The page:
There’s no end to articles about tips and techniques for interviewing for a new position. It’s all good advice, too. But some of the basics are often overlooked. If you’re a new grad entering the workforce for the first time, looking to make a change or even returning after a bit of a break, it’s good to have the basics down.
Everyone has heard the adage, “Dress for the job you want, not the one you have.” While there seems to be a cultural shift towards business casual (sometimes more casual than business), people still are judged by their appearance.
There are always exceptions to rules, which make them more like guidelines, but in general, these basics will apply.
Colors: Conservative or Spring Style?
Black is a classic color for business. A simple black outfit is always a good idea. Other professional colors are Taupe and Navy. Adding a splash of color isn’t a bad idea – like a scarf or necktie.
Accessories are a chance to share your personality while keeping it professional. As with all things fashion, simple is better. Dangly, clinking, sparklies might not be the most appropriate. A watch, however, sends a message of organization and conscientiousness. If your accessories are shabby, you’ll disrupt the message you’re trying to send.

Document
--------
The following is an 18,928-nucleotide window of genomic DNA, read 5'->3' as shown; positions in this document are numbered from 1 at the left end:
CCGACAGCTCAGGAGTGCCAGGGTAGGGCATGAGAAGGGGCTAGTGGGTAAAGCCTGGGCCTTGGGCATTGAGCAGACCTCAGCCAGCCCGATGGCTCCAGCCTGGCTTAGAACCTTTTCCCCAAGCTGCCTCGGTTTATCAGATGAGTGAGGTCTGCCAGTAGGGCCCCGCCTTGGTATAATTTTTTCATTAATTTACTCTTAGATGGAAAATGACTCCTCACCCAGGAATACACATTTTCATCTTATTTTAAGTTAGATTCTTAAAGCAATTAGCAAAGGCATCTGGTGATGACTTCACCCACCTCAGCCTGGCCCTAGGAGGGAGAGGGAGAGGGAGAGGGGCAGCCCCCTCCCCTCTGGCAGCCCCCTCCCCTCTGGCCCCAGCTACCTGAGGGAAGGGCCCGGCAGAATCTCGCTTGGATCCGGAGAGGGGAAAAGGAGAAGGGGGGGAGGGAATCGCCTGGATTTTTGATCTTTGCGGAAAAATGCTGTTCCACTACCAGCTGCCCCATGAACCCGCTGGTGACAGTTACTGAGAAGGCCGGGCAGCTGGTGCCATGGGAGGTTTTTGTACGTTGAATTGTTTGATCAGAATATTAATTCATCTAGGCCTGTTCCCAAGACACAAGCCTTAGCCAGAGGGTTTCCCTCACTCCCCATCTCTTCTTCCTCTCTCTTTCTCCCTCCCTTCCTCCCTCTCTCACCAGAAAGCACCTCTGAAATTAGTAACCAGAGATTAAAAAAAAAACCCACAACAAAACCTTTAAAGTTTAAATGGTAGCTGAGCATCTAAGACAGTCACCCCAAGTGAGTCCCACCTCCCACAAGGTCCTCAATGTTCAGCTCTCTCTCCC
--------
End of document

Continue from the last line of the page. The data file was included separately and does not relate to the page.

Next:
Shoes for Interviews
Men should keep it simple, but footwear especially is a quality over quantity decision. Women should wear closed-toe shoes. Starting from the ground up, the shoes are literally the foundation of your attire.
There are a few extra details for women to remember. Don’t wear anything sleeveless to an interview. As well, no bare legs (nylons) and be conservative with the length of a skirt.
Dress the Season
If you’re interviewing in February in Minnesota or Wisconsin, it’s a safe bet it’s going to be cold out. So extend your interview fashion to layers – sweaters help insulate and can be removed easily enough. Conversely, it does no good to show up for an interview covered in sweat.
Select Fabrics Carefully
Choosing something that breathes, and doesn’t wrinkle easily is very important. Wool and polyester, thick fabrics and closely woven fabrics wrinkle less.
Okay, now that we’ve got you polished and looking spiffy, bop over to Forbes.com to read some interview strategies. Don’t worry, you’ve got this!
Image credit: © Can Stock Photo Inc. / AdamGregor7